Back in 2013, I wrote in this blog about some surprising restrictions on the home mortgage interest deduction. In one of the instances noted, two unmarried persons, who together owned two houses that otherwise qualified for this deduction, each claimed the maximum amount of the deduction for the mortgages they had jointly taken out on those homes. The U.S. Tax Court rejected their position, however, ruling that the amount of the deduction should not be limited based on each owner’s share of the mortgages, but should instead be capped, as the IRS urged, based on the total amount of the mortgages taken out against the properties, as a married couple would be treated, thus allowing one-half of the maximum deduction per person.
In spite of this reasoning, a split three-judge panel of the Ninth Circuit Court of Appeals subsequently overturned the U.S. Tax Court’s decision. In its opinion, the majority held that, while the language of the statute in question was ambiguous with regard to this deduction, the owners’ argument that they should each be allowed, as individual taxpayers, to take the maximum amount of the deduction was more consistent with the intent of the law than the IRS’s position to limit the deduction based on the total amount of mortgage debt, as though they were a married couple treated as a joint taxpayer. While acknowledging that the effect of its decision would result in a “marriage penalty,” the majority gave little weight to this issue in view of Congress’s willingness to permit such disparate treatment in other circumstances.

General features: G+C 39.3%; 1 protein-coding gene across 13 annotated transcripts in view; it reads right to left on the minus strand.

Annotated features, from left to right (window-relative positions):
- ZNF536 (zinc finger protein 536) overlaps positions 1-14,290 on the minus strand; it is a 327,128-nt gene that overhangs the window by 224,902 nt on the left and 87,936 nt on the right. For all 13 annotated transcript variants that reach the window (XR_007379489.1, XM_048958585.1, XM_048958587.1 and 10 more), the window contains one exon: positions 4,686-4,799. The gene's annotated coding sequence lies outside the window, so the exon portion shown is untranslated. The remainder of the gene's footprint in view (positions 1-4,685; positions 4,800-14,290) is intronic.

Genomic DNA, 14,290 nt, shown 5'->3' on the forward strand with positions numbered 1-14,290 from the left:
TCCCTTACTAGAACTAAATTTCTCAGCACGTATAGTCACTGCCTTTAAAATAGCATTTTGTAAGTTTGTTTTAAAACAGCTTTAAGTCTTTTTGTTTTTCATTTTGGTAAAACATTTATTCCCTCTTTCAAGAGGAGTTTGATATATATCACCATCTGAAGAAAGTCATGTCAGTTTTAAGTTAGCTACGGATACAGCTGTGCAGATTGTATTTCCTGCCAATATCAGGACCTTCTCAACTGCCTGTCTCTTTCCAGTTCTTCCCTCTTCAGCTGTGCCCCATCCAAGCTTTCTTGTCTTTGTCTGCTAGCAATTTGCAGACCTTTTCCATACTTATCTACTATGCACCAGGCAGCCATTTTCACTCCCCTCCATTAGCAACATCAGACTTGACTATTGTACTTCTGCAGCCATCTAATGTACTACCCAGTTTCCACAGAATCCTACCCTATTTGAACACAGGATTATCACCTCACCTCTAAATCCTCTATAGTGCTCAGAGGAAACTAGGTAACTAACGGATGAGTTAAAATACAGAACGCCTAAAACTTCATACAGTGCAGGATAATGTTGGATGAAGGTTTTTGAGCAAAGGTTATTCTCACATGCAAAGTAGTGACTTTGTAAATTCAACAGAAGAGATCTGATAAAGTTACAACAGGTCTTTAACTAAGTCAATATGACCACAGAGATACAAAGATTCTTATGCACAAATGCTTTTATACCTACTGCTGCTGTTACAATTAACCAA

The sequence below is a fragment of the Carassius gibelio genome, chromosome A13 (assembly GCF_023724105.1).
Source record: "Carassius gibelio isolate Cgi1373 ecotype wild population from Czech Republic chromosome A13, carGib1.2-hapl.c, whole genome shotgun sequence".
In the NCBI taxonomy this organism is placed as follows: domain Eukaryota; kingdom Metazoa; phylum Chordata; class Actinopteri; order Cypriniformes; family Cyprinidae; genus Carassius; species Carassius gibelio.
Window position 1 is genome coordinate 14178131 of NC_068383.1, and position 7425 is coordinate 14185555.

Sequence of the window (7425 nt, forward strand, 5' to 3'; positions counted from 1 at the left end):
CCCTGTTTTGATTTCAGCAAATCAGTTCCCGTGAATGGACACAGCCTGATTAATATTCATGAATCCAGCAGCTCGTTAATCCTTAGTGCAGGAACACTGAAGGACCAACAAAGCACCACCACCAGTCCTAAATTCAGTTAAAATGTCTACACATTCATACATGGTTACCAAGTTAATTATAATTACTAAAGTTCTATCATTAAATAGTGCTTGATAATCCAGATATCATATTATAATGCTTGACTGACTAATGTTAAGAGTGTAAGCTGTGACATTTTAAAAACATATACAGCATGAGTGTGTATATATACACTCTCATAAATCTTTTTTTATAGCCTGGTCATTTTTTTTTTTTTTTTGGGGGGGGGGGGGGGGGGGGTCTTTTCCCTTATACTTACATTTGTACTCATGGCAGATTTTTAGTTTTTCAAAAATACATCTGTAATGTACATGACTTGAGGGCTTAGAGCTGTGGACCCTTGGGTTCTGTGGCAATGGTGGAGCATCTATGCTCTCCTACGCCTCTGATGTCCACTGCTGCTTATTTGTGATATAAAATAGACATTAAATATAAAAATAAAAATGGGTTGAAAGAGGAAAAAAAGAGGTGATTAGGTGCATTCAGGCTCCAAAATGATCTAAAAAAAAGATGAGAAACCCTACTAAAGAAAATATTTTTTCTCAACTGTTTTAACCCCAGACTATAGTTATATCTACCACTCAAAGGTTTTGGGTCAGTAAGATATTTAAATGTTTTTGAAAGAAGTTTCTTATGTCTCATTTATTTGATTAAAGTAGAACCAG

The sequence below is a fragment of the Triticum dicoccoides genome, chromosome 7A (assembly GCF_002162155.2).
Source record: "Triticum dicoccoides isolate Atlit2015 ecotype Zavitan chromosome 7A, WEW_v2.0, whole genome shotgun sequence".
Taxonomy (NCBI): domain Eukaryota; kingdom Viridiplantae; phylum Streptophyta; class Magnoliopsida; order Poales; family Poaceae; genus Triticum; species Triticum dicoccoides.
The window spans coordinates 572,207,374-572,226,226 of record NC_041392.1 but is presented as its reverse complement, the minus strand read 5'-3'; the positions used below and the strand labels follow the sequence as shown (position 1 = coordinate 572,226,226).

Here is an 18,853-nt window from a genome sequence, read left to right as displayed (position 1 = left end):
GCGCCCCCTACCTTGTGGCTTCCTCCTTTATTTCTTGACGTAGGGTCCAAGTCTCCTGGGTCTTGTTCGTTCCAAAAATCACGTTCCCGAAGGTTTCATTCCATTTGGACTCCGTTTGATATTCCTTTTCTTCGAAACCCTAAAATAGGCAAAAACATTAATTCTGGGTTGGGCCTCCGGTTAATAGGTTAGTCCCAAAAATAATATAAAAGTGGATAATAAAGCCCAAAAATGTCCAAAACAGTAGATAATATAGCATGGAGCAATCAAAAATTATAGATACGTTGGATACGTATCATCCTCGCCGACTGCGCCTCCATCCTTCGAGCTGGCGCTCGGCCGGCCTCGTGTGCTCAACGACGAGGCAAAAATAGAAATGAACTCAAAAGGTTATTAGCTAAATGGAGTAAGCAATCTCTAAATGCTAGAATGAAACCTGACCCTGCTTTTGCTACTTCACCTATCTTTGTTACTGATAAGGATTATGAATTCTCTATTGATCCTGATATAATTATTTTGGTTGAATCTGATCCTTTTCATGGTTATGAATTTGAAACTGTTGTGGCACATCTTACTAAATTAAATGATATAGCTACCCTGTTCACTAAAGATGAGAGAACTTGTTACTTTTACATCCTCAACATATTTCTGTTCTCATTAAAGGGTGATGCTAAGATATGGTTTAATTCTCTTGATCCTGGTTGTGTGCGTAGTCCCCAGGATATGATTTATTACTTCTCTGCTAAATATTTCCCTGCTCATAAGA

Recently, the IRS announced that it had acquiesced in the Ninth Circuit’s ruling in this matter. Consequently, unmarried co-owners of qualified residences are now entitled to each claim up to the maximum amount of the home mortgage interest deduction, as otherwise permitted, without regard to the total amount of mortgage debt placed against the property, and without fear of challenge by the IRS.
On the one hand, this result is a boon for unmarried co-owners of qualified residences who may now each claim the maximum home mortgage interest deduction. On the other hand, this result further emphasizes the “marriage penalty” that exists under the Internal Revenue Code with regard to married couples having substantial income and assets. Perhaps it may be too much to hope to expect Congress to make sure that obvious ambiguities such as the one at issue here are clarified to prevent confusion in the future.
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